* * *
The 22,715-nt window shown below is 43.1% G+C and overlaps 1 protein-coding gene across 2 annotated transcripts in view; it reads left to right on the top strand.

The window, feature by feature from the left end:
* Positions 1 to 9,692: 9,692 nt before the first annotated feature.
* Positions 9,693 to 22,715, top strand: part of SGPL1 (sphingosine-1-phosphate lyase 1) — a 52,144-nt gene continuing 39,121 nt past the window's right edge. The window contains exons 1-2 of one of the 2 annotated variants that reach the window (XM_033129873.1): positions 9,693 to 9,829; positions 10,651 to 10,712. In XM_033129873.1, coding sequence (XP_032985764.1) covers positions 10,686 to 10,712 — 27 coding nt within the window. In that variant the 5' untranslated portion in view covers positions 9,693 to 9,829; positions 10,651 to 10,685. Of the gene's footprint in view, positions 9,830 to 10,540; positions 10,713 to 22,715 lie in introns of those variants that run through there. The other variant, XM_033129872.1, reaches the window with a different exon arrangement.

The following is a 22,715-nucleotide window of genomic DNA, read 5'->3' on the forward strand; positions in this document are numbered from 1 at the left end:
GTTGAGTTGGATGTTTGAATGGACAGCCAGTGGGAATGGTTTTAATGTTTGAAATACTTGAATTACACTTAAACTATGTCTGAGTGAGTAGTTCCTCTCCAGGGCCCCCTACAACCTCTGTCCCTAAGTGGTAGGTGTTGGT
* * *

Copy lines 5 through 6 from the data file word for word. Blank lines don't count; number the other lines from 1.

The following is a 22,715-nucleotide window of genomic DNA, read 5'->3' on the forward strand; positions in this document are numbered from 1 at the left end:
GTTGAGTTGGATGTTTGAATGGACAGCCAGTGGGAATGGTTTTAATGTTTGAAATACTTGAATTACACTTAAACTATGTCTGAGTGAGTAGTTCCTCTCCAGGGCCCCCTACAACCTCTGTCCCTAAGTGGTAGGTGTTGGT